So your manager has scheduled a one-on-one meeting with you, or you are thinking to initiate a one-on-one meeting with your manager. In any case, this guide will give you a complete overview of a one-on-one meeting and how to prepare them.
One-on-one meetings are recurring private meeting held between your manager and you. The meetings help you to build a good working relationship and receive continuous support from your manager.
The frequency and duration of the meetings depend on the nature of the work. A typical setup is 30 minutes weekly or 1 hour biweekly. It depends on how frequently you need to meet up with your manager. You can discuss the schedule and logistics with your manager at the first meeting.
Since the meetings aim to support you, you’ll need to think about what kind of support you need from your manager. If you’re new to the job, you might want more coaching from your manager regarding priorities, issues, and challenges. If you’re looking for a promotion, you might want more feedback and your managers help on career planning. We’ve prepared a short topics list for you later in the section.
Imagine being left alone on an island to survive. For many people, that is how they felt in their job. They receive no support and struggle at work, there is nobody for help, and many of them left because of the disappointing experience.
One-on-one meetings are the perfect time for you to receive support from your manager. You can share about challenging issues that you are facing. Your manager can help and coach you, or at the very least, they know beforehand if it prevents you from hitting your goals.
It is important for managers to have visibility on your progress, so start sharing your progress, and ask questions to understand the bigger picture. This ensures you are working on the right track, and there are times when your manager can point you in a better direction.
You can also use the time to ask questions and share constructive feedback with your manager. It allows them to optimize the environment to let you better at work. It is also vital for you to ask about performance, and if your manager has any feedback for you.
If you’re aspiring to take on a more significant role, you can also leverage the one-on-one to get better support from your manager. Start sharing about your career goal and discuss the practical plan to take on this goal with your manager. More often than not, your manager will be able to provide pointers and scout opportunities for you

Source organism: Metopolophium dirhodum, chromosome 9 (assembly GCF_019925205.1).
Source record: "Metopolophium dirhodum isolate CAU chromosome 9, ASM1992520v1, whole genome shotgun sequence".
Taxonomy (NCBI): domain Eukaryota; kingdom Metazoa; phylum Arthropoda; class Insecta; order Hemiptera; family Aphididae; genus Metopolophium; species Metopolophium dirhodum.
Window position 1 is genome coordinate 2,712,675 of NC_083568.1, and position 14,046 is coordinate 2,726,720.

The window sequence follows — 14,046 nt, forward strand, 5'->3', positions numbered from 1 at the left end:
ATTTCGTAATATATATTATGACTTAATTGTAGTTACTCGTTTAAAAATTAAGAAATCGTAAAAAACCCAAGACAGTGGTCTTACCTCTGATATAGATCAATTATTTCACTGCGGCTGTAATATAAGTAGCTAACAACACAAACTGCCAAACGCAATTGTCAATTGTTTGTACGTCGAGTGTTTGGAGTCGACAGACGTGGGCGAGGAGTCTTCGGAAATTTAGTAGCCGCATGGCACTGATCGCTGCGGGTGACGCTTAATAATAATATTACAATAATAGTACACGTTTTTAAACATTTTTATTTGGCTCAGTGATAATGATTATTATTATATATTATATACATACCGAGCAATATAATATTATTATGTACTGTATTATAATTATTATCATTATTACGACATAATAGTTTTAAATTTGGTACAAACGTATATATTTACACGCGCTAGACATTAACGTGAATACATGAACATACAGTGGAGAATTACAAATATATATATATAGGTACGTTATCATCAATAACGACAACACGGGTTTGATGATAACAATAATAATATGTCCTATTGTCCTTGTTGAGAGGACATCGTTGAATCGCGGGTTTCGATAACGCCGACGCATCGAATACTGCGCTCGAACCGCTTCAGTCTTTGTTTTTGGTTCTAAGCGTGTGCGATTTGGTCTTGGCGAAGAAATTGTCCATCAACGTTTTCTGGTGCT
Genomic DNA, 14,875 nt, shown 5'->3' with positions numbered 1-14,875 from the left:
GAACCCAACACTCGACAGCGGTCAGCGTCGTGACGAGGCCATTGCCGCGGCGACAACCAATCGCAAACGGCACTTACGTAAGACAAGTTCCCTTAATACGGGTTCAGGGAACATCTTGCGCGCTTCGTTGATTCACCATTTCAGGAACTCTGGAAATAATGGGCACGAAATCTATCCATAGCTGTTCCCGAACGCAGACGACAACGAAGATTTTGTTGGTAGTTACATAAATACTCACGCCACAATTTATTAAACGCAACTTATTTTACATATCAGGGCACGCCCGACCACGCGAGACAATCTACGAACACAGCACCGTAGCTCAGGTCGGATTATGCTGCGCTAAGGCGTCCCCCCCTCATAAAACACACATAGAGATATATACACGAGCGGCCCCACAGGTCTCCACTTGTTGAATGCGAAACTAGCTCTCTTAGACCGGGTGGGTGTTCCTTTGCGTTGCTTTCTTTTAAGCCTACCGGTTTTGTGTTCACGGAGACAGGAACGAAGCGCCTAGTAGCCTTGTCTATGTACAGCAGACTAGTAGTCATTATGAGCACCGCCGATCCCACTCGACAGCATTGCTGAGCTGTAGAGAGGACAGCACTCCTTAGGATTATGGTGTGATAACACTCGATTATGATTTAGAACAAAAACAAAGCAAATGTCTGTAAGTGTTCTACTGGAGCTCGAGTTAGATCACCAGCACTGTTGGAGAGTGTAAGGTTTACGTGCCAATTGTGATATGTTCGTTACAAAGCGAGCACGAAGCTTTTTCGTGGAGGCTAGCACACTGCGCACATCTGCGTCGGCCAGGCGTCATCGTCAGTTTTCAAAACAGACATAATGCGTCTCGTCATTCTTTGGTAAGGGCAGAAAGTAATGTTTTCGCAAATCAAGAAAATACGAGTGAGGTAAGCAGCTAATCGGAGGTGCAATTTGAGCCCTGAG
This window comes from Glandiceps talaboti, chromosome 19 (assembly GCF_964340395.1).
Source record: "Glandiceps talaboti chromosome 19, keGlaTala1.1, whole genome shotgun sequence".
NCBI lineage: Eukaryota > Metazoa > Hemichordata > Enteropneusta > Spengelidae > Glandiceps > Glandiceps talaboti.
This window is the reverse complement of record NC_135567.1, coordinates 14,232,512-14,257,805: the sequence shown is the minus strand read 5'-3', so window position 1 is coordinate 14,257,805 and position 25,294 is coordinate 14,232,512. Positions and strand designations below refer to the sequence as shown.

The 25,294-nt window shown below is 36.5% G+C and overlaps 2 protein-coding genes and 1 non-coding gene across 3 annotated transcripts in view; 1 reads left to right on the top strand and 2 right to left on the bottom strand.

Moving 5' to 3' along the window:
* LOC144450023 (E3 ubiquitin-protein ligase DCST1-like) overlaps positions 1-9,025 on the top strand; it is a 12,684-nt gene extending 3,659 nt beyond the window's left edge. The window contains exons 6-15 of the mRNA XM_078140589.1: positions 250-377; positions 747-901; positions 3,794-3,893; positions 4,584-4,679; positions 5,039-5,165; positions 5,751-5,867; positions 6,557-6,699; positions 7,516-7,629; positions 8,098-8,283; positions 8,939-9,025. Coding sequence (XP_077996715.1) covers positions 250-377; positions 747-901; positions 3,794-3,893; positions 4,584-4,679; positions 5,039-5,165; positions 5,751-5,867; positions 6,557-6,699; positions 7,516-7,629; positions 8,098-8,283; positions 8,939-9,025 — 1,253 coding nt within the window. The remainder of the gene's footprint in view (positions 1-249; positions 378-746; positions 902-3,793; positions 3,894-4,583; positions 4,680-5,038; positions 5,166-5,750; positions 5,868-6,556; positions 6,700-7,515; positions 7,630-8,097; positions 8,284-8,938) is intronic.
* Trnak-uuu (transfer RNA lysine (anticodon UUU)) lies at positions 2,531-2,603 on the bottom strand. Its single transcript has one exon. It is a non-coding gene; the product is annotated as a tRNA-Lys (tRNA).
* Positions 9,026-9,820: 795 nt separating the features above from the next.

Is there anything you want to ask or discuss with your manager? This is a good time for you to obtain crucial information for you to do well in work. You might also take the time to understand your performance and what could you have done better.
Here we come up with a shortlist for you to quickly think about what to talk about. You’ll not be able to fit all these in one meeting, do pick the most important ones and spread the rest into future meetings.
Goals & Priorities
Performance & Feedback
Learning & Career Development
After you’ve decided what to bring up to your manager. You’ll want to write down your updates on the meeting document. If your manager hasn’t prepared a shared document, you can create a shared document for you both to keep track of the discussions. A simple Google Doc can do the job very well, depending on your company you can use any tool you are comfortable with.
You’ll want to save the meeting time for important discussions. Therefore, for informative updates such as goals, priorities and progress, you can write it down in the document to allow your manager to read through before the meeting.
Finally, write down your questions and topics to discuss in this one-on-one, then send it to your manager. This gives your manager time to read through the document and prepare for your questions.
It can feel good to have a great conversation or vent out some of your issues. But without actually committing to actions, the feeling fades away quickly and issues resurface soon. When discussing, it is important to also discuss what are the possible course of actions and decide on the immediate next step.
As you come across the important decisions and action items, write them down immediately. This helps you to recall them later in the meeting, and also to check your understanding with your manager. This applies to both your manager’s action items and yours.
At the end of the meeting, take some time to check with your manager if you’ve got the decisions and action items right. You can then write the agreed decisions and actions items on the shared document to keep track of it.
Then, at the next meeting, you’ll want to update the status of the action items in the shared document. This allows you both to keep each other updated on the various topics you’ve discussed in the meeting.
You’ll be able to ease a lot of burdens from your manager if you follow the steps we lay out in this guide, and we’re sure they will appreciate it. We wish you to have healthy and productive one-on-one meetings with your manager.